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Purifying tRNA (Part 2)

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Purifying tRNA
Sydney Brenner Scientist
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Now, furthermore, at the same time, Francis had decided that, 'We've got to start working on protein synthesis and what we've got to do is to start working on these Transfer RNAs'. So he started together with… with John Littlewood and Mahlon Hoagland who came here in that great glorious year to start to see whether they could purify transfer RNA, and start to work on protein synthesis; and so, you know, this was the whole thing: could we prove the adaptor hypothesis? Could we decode this way? So we had all of these experiments going on and we had this wonderful group in that year. Seymour, George, Mahlon Hoagland. Mahlon Hoagland's great... great accomplishment that year was to perform the guitar in the Green Man pub in Grantchester. They still remember him there because he stayed in the house next door which is Byron Lodge and he still remembers this as well to become that. And… and now of course there were competitors in this field. That is having formulated this… this program, many people said, 'We'll do this as well', and one of the ones was Cyrus Leventhal and decided he'd also do a gene protein problem and he would do it with a bacterial gene. So it'd become… that is, he would do it with alkaline phosphates; they could purify this, they could do this. There were other people working with bacteriophage and of course the… the other person who did it as well, later on, was Charles Yanofsky but Charles Yanofsky is a very interesting man in that he decided to work on tryptophan biosynthesis as a graduate student, starting with David Bonner, and he's just worked on that all of his life and fed into this whatever problems emerged. So he didn't start from this other end and that's different you see because we said, 'You have to get a system to prove this', and of course that I think is also very important and something which of course you learn, and something which I think is... is absolutely still important today and I'm still doing it which is that once you've formulated a question, and if it's general enough, it means you can solve it in any biological system. So what you want to do is to find experimentally which is the best one to solve that problem and as long as it's general enough you will find the solution there and the choice of the experimental object remains one of the most important things to do in biology and which sort of is, I think, one of the great places to do innovative work.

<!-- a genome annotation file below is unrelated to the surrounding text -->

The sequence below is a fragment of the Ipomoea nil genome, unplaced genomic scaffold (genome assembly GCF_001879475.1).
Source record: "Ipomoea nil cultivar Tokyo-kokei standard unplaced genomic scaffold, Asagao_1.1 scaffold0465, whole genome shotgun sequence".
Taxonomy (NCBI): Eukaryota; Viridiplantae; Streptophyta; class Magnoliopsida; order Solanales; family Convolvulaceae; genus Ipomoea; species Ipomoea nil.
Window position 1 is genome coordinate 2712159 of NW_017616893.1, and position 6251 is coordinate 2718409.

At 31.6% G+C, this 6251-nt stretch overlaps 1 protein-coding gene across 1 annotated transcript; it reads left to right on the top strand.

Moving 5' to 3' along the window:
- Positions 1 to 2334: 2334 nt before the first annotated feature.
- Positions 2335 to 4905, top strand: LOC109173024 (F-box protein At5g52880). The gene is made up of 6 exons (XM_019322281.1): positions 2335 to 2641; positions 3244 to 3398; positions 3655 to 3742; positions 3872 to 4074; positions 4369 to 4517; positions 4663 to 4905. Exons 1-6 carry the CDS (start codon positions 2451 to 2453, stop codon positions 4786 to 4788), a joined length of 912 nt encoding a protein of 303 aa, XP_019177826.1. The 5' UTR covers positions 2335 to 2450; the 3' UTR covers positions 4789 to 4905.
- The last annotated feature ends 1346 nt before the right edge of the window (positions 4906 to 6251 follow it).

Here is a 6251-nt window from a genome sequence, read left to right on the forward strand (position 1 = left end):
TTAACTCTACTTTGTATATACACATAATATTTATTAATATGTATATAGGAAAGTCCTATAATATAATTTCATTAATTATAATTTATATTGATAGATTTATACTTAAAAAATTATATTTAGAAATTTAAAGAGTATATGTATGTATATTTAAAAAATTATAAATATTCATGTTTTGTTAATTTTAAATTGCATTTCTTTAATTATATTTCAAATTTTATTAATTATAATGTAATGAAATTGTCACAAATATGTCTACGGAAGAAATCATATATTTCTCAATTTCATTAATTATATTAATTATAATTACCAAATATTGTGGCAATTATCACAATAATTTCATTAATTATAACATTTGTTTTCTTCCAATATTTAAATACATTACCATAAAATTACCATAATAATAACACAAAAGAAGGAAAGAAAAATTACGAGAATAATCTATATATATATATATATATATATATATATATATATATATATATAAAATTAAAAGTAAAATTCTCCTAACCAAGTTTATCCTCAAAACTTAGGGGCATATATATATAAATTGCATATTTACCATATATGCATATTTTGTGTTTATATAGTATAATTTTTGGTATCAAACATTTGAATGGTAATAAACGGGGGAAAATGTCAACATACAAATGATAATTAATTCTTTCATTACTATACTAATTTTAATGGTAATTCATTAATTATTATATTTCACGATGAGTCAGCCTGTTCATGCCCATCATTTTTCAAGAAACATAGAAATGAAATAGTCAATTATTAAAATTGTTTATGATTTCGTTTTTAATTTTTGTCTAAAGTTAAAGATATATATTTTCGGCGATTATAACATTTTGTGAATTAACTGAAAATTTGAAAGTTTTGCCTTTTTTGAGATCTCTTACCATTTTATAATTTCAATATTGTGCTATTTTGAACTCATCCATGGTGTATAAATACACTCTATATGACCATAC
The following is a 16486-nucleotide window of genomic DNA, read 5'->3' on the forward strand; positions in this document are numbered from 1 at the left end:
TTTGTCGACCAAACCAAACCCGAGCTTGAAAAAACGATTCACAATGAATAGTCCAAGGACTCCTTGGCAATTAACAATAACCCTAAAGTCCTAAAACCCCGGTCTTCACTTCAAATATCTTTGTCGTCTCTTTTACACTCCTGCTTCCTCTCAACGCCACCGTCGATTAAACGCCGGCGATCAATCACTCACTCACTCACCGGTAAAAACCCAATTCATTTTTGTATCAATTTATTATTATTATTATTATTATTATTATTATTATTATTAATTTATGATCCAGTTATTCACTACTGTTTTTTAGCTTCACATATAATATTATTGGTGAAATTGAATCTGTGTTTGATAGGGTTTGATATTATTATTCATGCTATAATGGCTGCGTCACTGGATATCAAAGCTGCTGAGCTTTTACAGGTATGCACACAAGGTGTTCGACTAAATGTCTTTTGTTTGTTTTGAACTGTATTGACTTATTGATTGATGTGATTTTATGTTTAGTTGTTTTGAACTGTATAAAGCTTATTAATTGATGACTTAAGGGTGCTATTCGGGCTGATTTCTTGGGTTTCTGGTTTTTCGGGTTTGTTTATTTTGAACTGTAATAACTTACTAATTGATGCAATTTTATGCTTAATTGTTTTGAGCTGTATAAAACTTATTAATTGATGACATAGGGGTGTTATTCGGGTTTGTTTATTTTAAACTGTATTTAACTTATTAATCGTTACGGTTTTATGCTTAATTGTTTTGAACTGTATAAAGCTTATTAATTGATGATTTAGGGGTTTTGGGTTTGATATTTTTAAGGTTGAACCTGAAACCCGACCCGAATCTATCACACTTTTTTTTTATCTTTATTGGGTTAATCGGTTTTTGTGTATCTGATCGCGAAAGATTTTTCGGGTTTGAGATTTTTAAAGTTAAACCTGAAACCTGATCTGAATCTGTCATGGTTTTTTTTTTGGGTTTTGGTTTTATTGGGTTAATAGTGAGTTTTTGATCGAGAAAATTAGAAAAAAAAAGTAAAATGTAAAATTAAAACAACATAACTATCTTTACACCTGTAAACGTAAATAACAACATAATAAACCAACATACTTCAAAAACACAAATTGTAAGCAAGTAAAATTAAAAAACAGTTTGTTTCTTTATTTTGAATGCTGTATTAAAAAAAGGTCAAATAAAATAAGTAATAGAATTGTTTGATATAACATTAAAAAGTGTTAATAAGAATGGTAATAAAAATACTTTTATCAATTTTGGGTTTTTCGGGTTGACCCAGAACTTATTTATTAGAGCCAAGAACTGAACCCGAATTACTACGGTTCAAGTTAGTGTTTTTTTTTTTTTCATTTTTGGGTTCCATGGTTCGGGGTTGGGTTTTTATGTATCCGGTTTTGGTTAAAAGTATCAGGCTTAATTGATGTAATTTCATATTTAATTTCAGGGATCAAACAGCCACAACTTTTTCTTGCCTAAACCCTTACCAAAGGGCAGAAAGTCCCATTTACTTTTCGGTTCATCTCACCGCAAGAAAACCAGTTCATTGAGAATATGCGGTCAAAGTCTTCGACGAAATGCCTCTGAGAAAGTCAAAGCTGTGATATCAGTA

South African Sydney Brenner was awarded the Nobel Prize in Physiology or Medicine in 2002. His joint discovery of messenger RNA, and, in more recent years, his development of gene cloning, sequencing and manipulation techniques along with his work for the Human Genome Project have led to his standing as a pioneer in the field of genetics and molecular biology.

Listeners: Lewis Wolpert

Lewis Wolpert is Professor of Biology as Applied to Medicine in the Department of Anatomy and Developmental Biology of University College, London. His research interests are in the mechanisms involved in the development of the embryo. He was originally trained as a civil engineer in South Africa but changed to research in cell biology at King's College, London in 1955. He was made a Fellow of the Royal Society in 1980 and awarded the CBE in 1990. He was made a Fellow of the Royal Society of Literature in 1999. He has presented science on both radio and TV and for five years was Chairman of the Committee for the Public Understanding of Science.

 

 


Listen to Lewis Wolpert at Web of Stories

 

 

Tags: Green Man, Grantchester, Francis Crick, John Littlewood, Mahlon Hoagland, Seymour Benzer, Byron Lodge, Cyrus Leventhal, Charles Yanofsky, David Bonner

Duration: 3 minutes, 24 seconds

Date story recorded: April-May 1994

Date story went live: 24 January 2008